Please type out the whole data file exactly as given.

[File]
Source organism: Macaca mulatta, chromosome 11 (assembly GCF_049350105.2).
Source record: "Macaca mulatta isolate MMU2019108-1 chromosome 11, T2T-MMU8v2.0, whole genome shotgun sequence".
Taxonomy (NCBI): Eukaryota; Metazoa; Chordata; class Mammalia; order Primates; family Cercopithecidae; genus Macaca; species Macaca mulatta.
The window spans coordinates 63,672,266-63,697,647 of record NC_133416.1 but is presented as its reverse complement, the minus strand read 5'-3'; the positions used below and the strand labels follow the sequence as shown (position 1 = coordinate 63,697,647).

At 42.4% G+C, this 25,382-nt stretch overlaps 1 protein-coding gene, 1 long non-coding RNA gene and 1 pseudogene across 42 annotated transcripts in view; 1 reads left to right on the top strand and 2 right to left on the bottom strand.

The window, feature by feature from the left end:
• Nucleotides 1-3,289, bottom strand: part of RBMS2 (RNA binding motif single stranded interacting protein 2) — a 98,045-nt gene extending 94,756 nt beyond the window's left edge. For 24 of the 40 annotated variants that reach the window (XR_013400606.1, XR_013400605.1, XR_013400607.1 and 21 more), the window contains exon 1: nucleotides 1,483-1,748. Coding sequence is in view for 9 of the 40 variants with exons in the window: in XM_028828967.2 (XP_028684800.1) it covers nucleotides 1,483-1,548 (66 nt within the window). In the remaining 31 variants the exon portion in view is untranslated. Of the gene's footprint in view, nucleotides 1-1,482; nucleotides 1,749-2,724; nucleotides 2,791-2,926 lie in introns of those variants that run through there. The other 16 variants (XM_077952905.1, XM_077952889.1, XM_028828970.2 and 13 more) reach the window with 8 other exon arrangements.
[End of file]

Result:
Source organism: Macaca mulatta, chromosome 11 (assembly GCF_049350105.2).
Source record: "Macaca mulatta isolate MMU2019108-1 chromosome 11, T2T-MMU8v2.0, whole genome shotgun sequence".
Taxonomy (NCBI): Eukaryota; Metazoa; Chordata; class Mammalia; order Primates; family Cercopithecidae; genus Macaca; species Macaca mulatta.
The window spans coordinates 63,672,266-63,697,647 of record NC_133416.1 but is presented as its reverse complement, the minus strand read 5'-3'; the positions used below and the strand labels follow the sequence as shown (position 1 = coordinate 63,697,647).

At 42.4% G+C, this 25,382-nt stretch overlaps 1 protein-coding gene, 1 long non-coding RNA gene and 1 pseudogene across 42 annotated transcripts in view; 1 reads left to right on the top strand and 2 right to left on the bottom strand.

The window, feature by feature from the left end:
• Nucleotides 1-3,289, bottom strand: part of RBMS2 (RNA binding motif single stranded interacting protein 2) — a 98,045-nt gene extending 94,756 nt beyond the window's left edge. For 24 of the 40 annotated variants that reach the window (XR_013400606.1, XR_013400605.1, XR_013400607.1 and 21 more), the window contains exon 1: nucleotides 1,483-1,748. Coding sequence is in view for 9 of the 40 variants with exons in the window: in XM_028828967.2 (XP_028684800.1) it covers nucleotides 1,483-1,548 (66 nt within the window). In the remaining 31 variants the exon portion in view is untranslated. Of the gene's footprint in view, nucleotides 1-1,482; nucleotides 1,749-2,724; nucleotides 2,791-2,926 lie in introns of those variants that run through there. The other 16 variants (XM_077952905.1, XM_077952889.1, XM_028828970.2 and 13 more) reach the window with 8 other exon arrangements.